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Slight Ignition Noise in Radio


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My '69 has the original AM radio in it.  It works fine but there is a little ignition noise in the reception when the signal is not strong.  Do you think the ignition shielding from a '63 or '64 would solve this?

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The shielding from a 63-64 Studebaker engine wouldn't fit up to your Chevrolet engine.  Similar shielding was used on Corvettes, and while it is available, it's quite expensive.  Unless you are particularly attached to the old AM radio,  I think that the best solution would be to upgrade to an AM/FM.  If originality is a concern, there are vendors who can upgrade the internals of your existing radio without changing the outward appearance. 

Another option to maintain originality in appearance would be to add a modern radio in the glove box. 

Edited by Jim78
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5 hours ago, Jim78 said:

The shielding from a 63-64 Studebaker engine wouldn't fit up to your Chevrolet engine.  Similar shielding was used on Corvettes, and while it is available, it's quite expensive.  Unless you are particularly attached to the old AM radio,  I think that the best solution would be to upgrade to an AM/FM.  If originality is a concern, there are vendors who can upgrade the internals of your existing radio without changing the outward appearance. 

Another option to maintain originality in appearance would be to add a modern radio in the glove box. 

Good catch....thank you!  I am a news junky, so I only listen to AM while in a car.  Therefore, I'll check out the availability/cost of shielding for that vintage 350 engine.  I'll also check out the upgrading of the existing radio.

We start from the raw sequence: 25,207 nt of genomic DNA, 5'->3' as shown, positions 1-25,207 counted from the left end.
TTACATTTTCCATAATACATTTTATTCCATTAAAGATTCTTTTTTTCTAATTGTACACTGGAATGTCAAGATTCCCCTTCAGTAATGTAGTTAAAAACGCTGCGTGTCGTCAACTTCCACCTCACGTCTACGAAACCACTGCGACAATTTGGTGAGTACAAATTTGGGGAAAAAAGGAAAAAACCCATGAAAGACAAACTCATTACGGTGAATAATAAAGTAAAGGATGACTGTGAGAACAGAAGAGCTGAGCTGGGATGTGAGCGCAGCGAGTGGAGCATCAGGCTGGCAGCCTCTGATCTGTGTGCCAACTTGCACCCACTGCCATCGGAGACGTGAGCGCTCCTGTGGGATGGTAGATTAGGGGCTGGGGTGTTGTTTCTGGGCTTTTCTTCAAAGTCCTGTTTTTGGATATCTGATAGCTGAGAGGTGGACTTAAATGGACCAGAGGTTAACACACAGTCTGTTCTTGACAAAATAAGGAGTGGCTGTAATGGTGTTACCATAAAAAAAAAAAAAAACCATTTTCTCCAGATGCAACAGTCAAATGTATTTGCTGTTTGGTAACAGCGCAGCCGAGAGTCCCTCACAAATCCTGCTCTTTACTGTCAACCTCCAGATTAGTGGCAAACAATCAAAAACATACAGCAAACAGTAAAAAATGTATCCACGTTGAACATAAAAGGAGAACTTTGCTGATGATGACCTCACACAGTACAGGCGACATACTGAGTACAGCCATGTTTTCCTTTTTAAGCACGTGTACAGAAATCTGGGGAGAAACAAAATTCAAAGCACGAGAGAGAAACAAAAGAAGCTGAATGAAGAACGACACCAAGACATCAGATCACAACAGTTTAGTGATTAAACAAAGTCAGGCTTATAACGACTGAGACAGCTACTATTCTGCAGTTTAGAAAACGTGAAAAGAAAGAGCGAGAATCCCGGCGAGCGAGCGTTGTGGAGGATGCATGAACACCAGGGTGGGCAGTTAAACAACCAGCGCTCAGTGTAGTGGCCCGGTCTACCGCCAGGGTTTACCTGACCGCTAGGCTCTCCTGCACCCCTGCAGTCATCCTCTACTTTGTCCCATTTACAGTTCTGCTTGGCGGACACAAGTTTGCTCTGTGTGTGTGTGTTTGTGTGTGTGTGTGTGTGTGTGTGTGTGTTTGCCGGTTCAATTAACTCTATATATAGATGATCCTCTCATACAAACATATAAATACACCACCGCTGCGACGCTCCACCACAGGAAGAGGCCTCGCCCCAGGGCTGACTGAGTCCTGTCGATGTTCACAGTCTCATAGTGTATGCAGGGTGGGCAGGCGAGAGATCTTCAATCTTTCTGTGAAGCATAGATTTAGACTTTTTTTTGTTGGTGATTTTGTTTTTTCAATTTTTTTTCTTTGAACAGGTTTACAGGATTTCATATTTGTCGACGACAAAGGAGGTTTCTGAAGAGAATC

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A complete shield set for a 350 (available from Corvette America) will set you back about $500.  And, there's no guarantee that it will solve the problem.  I would first check to see if there is a static suppression capacitor attached to the + pole of the coil.  It could be missing or bad.  Radio interference can also come from the alternator.  A suppressor there may help. 

https://shop.advanceautoparts.com/p/acdelco-ignition-capacitor-d204/3964752-P?searchTerm=rfi capacitor

https://shop.advanceautoparts.com/p/bwd-alternator-capacitor-sc139/10100275-P?searchTerm=alternator capacitor

I would also check to see if the spark plug wires are of a radio suppression type.  It is possible that over the years someone changed them to a copper core type for performance reasons.  The spark plugs should also be a resistor type.

Might there be a local automotive radio installation shop in your area?  If you can find one there, look for a gray haired guy who might know what an AM radio is, and understand your problem.  

Good luck. 

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Is the noise you hear a constant or does it go up and down with the engine rpms?  If it's constant it's ignition noise.  If it changes with engine rpms it's alternator whine.  An appropriate noise elimination condenser at the distributor or the alternator may fix the problem.  A noise filter being added under the dash in the radio power lead might help as well but it may not be necessary of the others do the job.

Check the antenna ground and make sure it's a solid connection and not corroded. The antenna may also need to be "trimmed" which is done at the radio itself.  Its pretty much a lost art but easy to do depending on the radio.  

To "Trim" the antenna, remove the tuning knob of the radio and the escutcheon behind it...you should see a small screw just behind and above the shaft.  Set the radio to as strong a station as you can find around 1400 on the dial.  Turn the screw until you get the best signal and the antenna is trimmed.  After so many years it would not be unusual to find this necessary.  

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Thank you all.  This is great input and advice.  I will try one thing at a time and avoid the shielding approach.  I don't think it is the alternator since the noise does not vary with engine RPM's.  Therefore, I will trim the antenna first, then a condenser at the distributor. 

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  • 2 weeks later...
On 5/11/2020 at 11:24 AM, TED DIMON said:

Thank you all.  This is great input and advice.  I will try one thing at a time and avoid the shielding approach.  I don't think it is the alternator since the noise does not vary with engine RPM's.  Therefore, I will trim the antenna first, then a condenser at the distributor. 

I "trimmed" the antenna as Gunslinger suggested above.  That did the trick!  Apparently, the 51 year old radio needed a little tweaking.  Thanks, Gunslinger for your help!

I

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